Oh, how Iran’s fortunes have changed since those heady days of President Barack Obama’s promised detente! It wasn’t that long ago since the Iranian President Hassan Rouhani armed with a multibillion dollar shopping chest was feted in European capitals.
Obama and his secretary of state John Kerry were set on bringing Tehran back into the international fold regardless of the regime’s continued aggression against its neighbours, its support of armed proxies in Lebanon, Yemen and Iraq, its military intervention in Syria and its development of ballistic missiles, not to mention its flagrant human rights abuses.
In return for an end to economic sanctions, all Iran was required to do under America’s ill-conceived deal made in tandem with the UK, France, China, Russia plus Germany was to sign an agreement with a sunset clause limiting uranium enrichment while opening the door to the nuclear watchdog, the International Atomic Energy Agency, to carry out intrusive inspections of its nuclear facilities.
President Trump’s decision to pull his country out of a deal he called “decaying and rotten” is bitterly opposed by all America’s co-signatories citing the fact that Tehran had stuck to its narrow terms. The move automatically re-imposes a raft of sanctions to take effect in August with new ones scheduled to bite in November targeting Iran’s banking and oil sectors.
The EU has promised to propose a package of measures designed to keep the deal alive, one that would aim at protecting European companies doing business with Iran from US-imposed secondary sanctions; these are still under discussion.
However, most international corporations are rightly wary of incurring America’s wrath in the form of harsh penalties; several have wasted no time in terminating their contracts with Tehran, others are limiting their operations.
Turkey has refused to comply with Washington’s unilateral instructions to halt Iranian oil imports. Last month, Russia and China signed deals with Tehran to the tune of hundreds of billions of dollars. Qatar’s relationship with Iran is growing stronger since it restored full diplomatic ties, an alliance that runs contrary to positions adopted by most GCC states.
Nevertheless, Iran’s Foreign Minister Javad Zarif recently warned that his nation might withdraw from the nuclear deal within weeks when it will resume enriching uranium to 20 per cent.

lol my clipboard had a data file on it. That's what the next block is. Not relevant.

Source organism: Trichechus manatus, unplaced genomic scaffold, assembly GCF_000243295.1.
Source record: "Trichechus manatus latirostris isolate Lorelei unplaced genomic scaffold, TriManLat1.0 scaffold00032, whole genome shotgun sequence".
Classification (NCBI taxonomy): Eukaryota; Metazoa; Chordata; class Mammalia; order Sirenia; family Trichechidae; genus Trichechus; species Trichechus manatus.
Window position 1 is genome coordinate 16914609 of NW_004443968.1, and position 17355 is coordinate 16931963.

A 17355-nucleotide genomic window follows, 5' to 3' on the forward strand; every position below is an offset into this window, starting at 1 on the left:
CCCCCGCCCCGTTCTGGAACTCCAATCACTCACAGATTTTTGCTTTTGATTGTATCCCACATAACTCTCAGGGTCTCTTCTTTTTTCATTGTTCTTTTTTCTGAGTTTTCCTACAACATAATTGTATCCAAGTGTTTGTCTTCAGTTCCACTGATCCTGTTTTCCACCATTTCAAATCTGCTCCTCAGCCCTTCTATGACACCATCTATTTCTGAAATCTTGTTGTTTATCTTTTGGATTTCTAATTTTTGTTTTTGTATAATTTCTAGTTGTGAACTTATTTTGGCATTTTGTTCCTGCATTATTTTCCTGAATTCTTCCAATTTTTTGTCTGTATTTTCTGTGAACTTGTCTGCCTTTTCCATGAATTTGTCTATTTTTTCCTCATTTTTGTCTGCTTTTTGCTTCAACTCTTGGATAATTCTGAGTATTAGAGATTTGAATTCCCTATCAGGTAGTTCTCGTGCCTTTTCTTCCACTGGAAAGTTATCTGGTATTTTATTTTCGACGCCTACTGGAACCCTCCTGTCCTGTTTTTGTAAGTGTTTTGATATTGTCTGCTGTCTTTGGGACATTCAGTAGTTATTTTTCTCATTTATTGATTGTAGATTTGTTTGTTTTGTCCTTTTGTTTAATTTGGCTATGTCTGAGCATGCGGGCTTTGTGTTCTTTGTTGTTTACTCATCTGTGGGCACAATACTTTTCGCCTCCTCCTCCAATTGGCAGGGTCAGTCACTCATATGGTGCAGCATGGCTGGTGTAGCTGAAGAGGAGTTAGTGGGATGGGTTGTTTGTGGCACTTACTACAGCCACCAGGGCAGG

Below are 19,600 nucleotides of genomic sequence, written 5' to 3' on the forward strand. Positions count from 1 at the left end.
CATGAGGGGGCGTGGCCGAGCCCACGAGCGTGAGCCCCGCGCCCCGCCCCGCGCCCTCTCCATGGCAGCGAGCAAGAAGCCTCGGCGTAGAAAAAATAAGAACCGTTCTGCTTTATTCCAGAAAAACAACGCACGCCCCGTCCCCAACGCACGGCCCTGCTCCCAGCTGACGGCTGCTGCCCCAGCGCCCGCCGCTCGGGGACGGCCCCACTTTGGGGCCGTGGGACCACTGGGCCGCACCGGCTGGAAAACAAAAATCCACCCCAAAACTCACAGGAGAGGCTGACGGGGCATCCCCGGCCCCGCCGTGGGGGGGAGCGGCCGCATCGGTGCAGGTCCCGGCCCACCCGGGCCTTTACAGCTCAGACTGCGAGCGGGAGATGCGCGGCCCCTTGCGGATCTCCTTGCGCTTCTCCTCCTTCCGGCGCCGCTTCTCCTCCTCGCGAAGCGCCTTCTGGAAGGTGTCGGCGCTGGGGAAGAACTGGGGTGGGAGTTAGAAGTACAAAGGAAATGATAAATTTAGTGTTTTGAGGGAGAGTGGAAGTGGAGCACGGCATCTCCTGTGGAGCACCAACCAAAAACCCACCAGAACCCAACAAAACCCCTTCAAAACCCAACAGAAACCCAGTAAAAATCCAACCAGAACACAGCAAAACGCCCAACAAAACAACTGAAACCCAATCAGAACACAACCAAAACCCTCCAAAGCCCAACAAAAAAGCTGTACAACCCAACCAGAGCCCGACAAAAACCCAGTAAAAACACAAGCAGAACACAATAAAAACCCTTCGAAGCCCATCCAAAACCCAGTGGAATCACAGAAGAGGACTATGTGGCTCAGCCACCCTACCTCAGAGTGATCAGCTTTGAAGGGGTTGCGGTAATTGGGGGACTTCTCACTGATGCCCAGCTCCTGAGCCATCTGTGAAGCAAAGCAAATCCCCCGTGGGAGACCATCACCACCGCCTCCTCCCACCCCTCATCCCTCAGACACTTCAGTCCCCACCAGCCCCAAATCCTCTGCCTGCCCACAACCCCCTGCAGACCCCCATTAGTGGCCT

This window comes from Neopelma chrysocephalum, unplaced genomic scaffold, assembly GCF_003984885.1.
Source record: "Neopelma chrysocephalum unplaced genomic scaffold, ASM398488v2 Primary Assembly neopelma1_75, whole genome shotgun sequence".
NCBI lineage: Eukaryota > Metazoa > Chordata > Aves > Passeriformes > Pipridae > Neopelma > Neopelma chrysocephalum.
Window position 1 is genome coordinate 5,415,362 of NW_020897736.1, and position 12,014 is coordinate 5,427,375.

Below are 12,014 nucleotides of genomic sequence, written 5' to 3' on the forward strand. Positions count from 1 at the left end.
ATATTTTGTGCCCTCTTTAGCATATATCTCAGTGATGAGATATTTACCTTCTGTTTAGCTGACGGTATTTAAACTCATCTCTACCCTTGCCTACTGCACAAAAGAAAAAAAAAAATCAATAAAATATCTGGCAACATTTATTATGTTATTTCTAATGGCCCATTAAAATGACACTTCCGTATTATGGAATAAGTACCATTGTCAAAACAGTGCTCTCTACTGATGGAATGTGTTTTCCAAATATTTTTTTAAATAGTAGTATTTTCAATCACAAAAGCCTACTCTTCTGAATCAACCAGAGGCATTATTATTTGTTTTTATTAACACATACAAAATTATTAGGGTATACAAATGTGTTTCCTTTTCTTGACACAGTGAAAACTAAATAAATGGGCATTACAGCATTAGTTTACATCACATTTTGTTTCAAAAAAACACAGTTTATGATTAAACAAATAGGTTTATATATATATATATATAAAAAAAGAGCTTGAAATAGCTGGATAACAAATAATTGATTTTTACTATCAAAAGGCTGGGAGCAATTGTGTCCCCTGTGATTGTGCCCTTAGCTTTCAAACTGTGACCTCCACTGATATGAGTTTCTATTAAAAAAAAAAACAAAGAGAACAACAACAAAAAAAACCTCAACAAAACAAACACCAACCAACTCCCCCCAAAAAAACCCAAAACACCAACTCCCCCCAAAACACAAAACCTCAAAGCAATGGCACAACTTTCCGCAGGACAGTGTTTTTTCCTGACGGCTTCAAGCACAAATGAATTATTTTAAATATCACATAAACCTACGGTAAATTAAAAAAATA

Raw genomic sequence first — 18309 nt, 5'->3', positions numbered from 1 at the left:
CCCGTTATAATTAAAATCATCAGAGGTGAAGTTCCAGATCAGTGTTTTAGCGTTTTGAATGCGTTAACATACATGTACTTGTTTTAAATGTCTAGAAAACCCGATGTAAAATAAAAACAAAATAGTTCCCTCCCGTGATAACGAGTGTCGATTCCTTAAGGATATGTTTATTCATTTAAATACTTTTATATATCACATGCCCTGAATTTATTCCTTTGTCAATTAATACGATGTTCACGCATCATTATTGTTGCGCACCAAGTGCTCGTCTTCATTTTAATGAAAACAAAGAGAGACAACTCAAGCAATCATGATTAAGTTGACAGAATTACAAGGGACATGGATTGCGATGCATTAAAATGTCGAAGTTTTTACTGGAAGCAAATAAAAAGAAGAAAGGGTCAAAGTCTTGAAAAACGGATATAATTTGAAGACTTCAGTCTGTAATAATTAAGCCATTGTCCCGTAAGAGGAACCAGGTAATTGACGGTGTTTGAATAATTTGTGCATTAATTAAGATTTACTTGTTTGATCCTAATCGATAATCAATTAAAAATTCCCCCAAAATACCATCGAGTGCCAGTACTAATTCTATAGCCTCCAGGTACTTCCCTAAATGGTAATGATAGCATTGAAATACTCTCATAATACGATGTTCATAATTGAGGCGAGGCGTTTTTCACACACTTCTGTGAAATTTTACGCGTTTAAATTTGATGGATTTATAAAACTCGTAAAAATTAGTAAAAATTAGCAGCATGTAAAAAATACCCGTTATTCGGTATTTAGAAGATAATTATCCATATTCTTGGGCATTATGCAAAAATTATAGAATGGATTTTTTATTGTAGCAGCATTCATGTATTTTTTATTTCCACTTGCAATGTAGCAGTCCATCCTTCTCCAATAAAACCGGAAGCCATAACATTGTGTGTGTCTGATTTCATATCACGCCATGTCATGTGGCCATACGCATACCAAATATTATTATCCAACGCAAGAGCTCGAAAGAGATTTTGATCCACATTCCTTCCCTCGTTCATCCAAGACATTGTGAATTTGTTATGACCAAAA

Without cooperation from allies, US sanctions alone cannot bring Iran’s economy to its knees but it appears to be going in that direction all by itself in a climate of no-confidence. Foreign investment is negligible. The rial is plummeting causing Iranians to hoard foreign currencies. Burgeoning prices and record unemployment highs have sparked civil unrest.
Thousands of angry demonstrators flooded the streets around Tehran’s Grand Bazaar last week; others clashed with security forces outside the parliament building. A “large number of agitators” have been arrested said the city’s chief prosecutor.
With several of Trump’s advisers and allies advocating regime change in Iran, among them a former mayor of New York Rudy Giuliani and former House Speaker Newt Gingrich who’ve blasted America’s European allies for not getting on board, Iran’s Supreme Leader Ali Khamenei has received the message. On Saturday, he accused the United States of sowing discord in an attempt to create gaps between the people and their government.
If regime change is indeed the ultimate goal of the Trump administration’s sanctions, success is unlikely. Ten years of crippling sanctions responsible for the deaths of thousands of Iraqi children did not dislodge Saddam Hussain. Decades of sanctions against North Korea have done nothing to dampen the people’s enthusiasm for their ‘Dear Leaders’ even during periods when many in rural areas were forced to suffer starvation.
Authoritarian leaderships use violent tactics to quell rebellions before they can gather speed. No matter what hardships Iranians might face over coming months due to sanctions the chances of an Iranian Spring, requiring simultaneous mass uprisings all over the country supported by the Iranian military including the powerful and loyal Iranian Revolutionary Guard are minimal to non-existent.
Unless the regime can be persuaded to cease intervening in the affairs of Arab states and is willing to abide by UN Security Council Resolution 1929 prohibiting it from activities relating to ballistic missiles capable of carrying nuclear weapons, it will emerge as an even greater threat to regional peace and security than it surely is today.
Linda S. Heard is an award-winning British political columnist and guest television commentator with a focus on the Middle East.